April 25, 2011 § Leave a comment
War is hell, war is pain and sorrow–unless of course it’s a Just War which is noble, heroic, every true Christian’s blessed jihad, and if you can swing it, fully authorized by the UN Security Council. Even if Just Wars both ancient (say, the Albigensian crusade) and modern (the starvation of thousands of Iraqis by UN Security Council-authorized sanctions) have been unspeakably nasty, Just Wars are still at least Just, so what’s not to like?
There are two ways to make your war a Just War, with all the fringe benefits. Please read carefully.
First, convince the world that the war is just by invoking the UN Charter and getting Security Council authorization. The law involved is less straightforward than the Scholastic neo-Aristotelianism that used to justify Just Wars, so you’ll be wanting to hire some lawyers. Less intelligent presidents will put angry anti-diplomats like John Bolton on the task, but cannier ones will hire smoother jurists like Harold Koh and Samantha Power to make the case in the dulcet tones of humanitarian NGOese. This is the preferred way of making a war Just nowadays, most likely a matter of supply and demand, as there’s no shortage of secular casuists graduating from the top law schools, and the US Department of Defense has 15,000 lawyers on hand.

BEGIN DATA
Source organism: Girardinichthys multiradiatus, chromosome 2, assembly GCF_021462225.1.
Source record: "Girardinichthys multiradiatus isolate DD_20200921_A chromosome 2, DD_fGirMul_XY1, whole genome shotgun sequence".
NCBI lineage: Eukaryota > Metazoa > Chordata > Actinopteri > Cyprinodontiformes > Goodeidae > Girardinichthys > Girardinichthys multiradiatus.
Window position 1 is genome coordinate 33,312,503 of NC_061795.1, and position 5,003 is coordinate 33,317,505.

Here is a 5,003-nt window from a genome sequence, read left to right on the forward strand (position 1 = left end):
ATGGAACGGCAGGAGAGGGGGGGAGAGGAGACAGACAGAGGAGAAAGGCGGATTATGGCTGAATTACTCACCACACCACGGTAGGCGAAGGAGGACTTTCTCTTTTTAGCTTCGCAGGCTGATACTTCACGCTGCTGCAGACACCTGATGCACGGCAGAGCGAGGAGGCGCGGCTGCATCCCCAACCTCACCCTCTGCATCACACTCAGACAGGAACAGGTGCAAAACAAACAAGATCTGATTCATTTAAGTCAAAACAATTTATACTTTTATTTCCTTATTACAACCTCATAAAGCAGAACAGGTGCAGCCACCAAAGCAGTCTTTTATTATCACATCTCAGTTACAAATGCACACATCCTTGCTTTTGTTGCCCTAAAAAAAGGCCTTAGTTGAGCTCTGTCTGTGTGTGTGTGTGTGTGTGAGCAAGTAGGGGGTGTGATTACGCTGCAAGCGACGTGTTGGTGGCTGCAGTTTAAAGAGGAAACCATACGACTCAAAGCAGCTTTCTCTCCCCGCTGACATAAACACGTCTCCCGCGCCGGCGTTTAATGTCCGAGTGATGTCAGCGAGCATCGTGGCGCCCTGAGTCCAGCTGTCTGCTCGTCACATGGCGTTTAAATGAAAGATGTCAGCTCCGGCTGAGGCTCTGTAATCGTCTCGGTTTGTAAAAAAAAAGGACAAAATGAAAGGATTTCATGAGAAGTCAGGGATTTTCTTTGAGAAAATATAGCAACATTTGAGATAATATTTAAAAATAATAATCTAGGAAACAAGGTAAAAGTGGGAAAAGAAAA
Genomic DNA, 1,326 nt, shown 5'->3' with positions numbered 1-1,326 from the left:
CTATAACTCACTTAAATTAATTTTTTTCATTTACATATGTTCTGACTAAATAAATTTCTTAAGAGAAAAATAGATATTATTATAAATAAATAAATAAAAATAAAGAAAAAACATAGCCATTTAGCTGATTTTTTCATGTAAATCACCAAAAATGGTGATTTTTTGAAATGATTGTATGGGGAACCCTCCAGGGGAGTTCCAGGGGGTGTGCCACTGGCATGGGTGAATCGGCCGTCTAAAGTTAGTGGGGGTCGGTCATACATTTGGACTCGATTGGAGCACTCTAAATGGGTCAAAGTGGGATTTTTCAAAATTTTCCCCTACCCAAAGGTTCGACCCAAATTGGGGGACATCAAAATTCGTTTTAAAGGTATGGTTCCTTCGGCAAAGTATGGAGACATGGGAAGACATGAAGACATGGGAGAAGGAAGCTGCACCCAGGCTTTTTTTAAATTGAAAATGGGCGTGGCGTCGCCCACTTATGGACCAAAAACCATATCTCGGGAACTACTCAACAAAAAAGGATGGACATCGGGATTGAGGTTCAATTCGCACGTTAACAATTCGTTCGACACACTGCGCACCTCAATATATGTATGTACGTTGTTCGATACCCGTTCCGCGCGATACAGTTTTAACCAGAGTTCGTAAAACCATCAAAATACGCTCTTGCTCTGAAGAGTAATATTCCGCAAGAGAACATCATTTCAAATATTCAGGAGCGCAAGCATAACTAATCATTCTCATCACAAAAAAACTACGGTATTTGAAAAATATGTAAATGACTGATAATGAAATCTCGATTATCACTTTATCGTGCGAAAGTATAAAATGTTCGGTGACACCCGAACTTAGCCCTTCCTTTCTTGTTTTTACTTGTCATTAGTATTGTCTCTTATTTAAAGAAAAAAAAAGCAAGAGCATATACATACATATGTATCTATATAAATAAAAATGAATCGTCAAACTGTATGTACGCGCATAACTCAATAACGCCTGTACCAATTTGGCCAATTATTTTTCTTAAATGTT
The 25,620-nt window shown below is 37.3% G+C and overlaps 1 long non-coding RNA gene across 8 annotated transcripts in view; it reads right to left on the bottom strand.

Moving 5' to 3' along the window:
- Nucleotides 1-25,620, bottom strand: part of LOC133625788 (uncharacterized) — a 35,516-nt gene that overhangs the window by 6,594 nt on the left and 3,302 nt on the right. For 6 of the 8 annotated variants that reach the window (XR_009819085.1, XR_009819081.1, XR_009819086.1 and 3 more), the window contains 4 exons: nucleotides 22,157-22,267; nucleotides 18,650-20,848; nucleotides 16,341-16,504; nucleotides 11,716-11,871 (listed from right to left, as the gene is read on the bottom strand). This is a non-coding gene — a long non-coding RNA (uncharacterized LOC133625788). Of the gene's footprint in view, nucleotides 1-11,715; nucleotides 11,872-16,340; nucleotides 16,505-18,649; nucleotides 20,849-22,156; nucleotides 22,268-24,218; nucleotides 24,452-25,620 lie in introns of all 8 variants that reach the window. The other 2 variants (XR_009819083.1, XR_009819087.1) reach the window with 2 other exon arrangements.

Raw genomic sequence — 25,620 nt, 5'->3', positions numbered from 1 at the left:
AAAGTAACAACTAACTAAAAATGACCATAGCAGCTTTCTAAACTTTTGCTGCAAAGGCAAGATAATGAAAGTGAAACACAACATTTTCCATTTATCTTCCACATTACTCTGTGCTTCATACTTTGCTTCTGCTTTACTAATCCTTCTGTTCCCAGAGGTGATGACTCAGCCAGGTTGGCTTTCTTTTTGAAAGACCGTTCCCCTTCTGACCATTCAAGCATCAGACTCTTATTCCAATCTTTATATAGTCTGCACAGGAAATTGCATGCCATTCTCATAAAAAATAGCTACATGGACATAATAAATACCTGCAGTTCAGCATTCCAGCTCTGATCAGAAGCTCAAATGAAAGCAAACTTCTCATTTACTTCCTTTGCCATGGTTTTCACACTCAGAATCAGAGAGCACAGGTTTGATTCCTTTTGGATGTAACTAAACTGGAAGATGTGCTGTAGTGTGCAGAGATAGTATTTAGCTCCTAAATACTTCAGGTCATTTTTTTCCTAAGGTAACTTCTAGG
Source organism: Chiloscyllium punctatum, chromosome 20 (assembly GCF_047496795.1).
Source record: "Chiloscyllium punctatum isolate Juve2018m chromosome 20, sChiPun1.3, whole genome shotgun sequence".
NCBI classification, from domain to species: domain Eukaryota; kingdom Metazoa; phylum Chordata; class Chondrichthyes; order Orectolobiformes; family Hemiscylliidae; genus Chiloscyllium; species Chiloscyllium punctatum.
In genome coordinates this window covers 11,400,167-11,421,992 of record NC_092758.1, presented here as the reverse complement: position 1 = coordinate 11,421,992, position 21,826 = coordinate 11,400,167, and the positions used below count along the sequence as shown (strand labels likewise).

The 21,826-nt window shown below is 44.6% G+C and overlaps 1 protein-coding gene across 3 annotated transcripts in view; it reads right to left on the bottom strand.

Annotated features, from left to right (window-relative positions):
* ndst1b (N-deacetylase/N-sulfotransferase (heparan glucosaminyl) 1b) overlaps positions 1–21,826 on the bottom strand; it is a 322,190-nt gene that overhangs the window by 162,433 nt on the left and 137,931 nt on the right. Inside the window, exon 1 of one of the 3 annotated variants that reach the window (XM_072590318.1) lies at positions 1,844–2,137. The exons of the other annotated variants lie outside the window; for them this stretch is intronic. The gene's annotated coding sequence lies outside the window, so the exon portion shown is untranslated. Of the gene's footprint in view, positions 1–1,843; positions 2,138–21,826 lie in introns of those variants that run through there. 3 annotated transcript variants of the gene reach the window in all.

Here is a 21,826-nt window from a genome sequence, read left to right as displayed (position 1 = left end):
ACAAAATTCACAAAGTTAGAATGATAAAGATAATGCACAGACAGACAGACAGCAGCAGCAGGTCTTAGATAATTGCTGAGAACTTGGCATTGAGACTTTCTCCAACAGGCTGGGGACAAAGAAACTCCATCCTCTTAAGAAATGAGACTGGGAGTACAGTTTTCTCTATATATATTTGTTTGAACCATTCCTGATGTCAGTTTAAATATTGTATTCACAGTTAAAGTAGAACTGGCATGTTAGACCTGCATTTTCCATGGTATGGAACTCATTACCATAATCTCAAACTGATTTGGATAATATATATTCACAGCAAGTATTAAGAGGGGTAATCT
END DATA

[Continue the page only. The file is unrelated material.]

The second way to make your war a Just War is to get the Pope to declare it so, or at least not denounce it as an unjust war. This may sound self-consciously retro, but new WikiLeaks disclosures reveal that it has never truly gone out of style. The story « Read the rest of this entry »
April 18, 2011 § Leave a comment
In this TomDispatch.com interview Civil rights attorney and PULSE contributor Chase Madar outlines the case against––and the defense on behalf of––the soldier who allegedly provided the documents for the latest WikiLeaks release as well as the now infamous “Collateral Murder” video, Private First Class Bradley Manning. Also, don’t miss Chase’s brilliant piece on Bradley Manning.